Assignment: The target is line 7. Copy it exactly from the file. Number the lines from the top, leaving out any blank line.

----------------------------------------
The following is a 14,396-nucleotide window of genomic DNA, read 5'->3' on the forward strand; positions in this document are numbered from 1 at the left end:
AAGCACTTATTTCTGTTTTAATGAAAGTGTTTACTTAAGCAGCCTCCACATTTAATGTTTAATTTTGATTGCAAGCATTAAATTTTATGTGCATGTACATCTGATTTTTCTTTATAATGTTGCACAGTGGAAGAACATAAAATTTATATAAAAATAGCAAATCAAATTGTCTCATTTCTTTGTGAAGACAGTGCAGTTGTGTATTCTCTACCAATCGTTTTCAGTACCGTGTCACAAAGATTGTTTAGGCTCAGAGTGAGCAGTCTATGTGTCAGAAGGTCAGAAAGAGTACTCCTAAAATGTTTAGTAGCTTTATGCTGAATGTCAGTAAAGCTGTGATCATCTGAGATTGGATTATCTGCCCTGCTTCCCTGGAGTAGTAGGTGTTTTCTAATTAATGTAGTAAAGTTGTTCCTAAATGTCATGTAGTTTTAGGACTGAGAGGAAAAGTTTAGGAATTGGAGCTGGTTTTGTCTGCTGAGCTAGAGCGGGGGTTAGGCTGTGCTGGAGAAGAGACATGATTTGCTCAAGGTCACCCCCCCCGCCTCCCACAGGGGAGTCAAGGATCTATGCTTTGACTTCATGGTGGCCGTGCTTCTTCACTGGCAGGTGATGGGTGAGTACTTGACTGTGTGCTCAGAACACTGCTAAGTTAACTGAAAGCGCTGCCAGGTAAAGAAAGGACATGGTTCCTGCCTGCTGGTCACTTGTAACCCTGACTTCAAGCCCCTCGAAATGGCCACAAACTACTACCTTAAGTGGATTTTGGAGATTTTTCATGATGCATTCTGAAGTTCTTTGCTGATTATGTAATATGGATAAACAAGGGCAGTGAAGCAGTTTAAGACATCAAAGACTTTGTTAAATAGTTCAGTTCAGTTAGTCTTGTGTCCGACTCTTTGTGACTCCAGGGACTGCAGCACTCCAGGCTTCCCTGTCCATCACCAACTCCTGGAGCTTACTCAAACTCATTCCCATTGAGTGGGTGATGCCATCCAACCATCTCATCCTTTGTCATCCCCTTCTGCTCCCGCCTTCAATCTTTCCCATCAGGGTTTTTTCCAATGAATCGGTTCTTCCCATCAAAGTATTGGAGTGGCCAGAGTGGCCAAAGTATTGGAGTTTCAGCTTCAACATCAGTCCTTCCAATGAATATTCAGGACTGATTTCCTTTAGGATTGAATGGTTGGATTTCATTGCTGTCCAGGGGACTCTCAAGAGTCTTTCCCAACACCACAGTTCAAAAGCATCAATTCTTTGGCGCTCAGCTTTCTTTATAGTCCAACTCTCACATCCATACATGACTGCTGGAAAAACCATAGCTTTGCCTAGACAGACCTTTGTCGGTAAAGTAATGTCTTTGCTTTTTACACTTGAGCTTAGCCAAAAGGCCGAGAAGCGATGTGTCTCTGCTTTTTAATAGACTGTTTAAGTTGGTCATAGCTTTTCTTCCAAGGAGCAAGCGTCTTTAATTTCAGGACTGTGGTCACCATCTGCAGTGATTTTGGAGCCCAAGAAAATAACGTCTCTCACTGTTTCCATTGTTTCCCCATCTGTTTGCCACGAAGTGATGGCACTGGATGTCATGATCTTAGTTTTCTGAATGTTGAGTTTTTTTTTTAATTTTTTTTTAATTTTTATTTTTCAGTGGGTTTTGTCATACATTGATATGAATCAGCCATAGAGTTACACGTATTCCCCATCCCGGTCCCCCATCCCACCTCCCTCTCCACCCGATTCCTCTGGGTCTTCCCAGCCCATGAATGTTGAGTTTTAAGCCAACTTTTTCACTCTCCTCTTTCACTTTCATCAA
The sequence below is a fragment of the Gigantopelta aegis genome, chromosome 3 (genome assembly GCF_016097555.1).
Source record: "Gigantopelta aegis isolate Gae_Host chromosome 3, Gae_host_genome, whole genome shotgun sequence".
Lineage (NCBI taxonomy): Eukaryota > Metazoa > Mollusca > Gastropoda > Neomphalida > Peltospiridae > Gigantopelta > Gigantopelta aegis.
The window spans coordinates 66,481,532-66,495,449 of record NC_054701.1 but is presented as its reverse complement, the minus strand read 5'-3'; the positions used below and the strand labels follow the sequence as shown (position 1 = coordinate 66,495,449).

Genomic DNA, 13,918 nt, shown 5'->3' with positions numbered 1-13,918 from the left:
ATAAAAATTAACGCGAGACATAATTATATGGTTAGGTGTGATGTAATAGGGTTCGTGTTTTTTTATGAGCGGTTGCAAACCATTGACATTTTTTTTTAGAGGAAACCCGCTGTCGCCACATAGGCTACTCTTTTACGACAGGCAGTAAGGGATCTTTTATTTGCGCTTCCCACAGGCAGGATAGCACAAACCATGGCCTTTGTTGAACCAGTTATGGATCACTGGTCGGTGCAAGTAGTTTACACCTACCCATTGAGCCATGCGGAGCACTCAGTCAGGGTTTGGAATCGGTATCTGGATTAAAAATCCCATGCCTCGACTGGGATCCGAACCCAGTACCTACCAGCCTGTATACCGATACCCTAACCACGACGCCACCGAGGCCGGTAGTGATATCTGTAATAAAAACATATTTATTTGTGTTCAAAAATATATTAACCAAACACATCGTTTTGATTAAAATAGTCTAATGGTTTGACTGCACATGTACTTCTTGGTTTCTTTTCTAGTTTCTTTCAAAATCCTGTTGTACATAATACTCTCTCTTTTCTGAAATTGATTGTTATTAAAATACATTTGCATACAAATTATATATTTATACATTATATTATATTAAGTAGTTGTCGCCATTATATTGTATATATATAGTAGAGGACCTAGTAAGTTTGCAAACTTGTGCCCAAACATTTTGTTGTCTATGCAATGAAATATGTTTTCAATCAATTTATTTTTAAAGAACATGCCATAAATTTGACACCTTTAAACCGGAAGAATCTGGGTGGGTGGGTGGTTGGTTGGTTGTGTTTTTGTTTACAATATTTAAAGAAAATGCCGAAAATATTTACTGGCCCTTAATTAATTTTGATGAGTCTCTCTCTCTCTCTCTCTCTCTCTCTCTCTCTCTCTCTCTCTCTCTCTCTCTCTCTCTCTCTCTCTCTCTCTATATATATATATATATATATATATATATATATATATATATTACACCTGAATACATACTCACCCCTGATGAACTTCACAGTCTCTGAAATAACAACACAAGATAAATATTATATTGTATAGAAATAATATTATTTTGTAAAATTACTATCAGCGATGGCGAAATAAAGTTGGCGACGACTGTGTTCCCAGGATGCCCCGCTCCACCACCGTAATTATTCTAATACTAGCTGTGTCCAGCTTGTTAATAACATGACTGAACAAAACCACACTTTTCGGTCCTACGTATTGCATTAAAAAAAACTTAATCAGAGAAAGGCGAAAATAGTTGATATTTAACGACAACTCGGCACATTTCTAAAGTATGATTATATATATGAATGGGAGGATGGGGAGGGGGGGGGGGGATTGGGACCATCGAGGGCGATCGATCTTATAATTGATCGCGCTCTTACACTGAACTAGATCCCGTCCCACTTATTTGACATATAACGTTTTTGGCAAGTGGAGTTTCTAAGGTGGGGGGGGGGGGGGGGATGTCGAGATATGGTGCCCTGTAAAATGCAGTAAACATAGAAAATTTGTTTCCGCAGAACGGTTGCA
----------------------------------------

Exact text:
Genomic DNA, 13,918 nt, shown 5'->3' with positions numbered 1-13,918 from the left: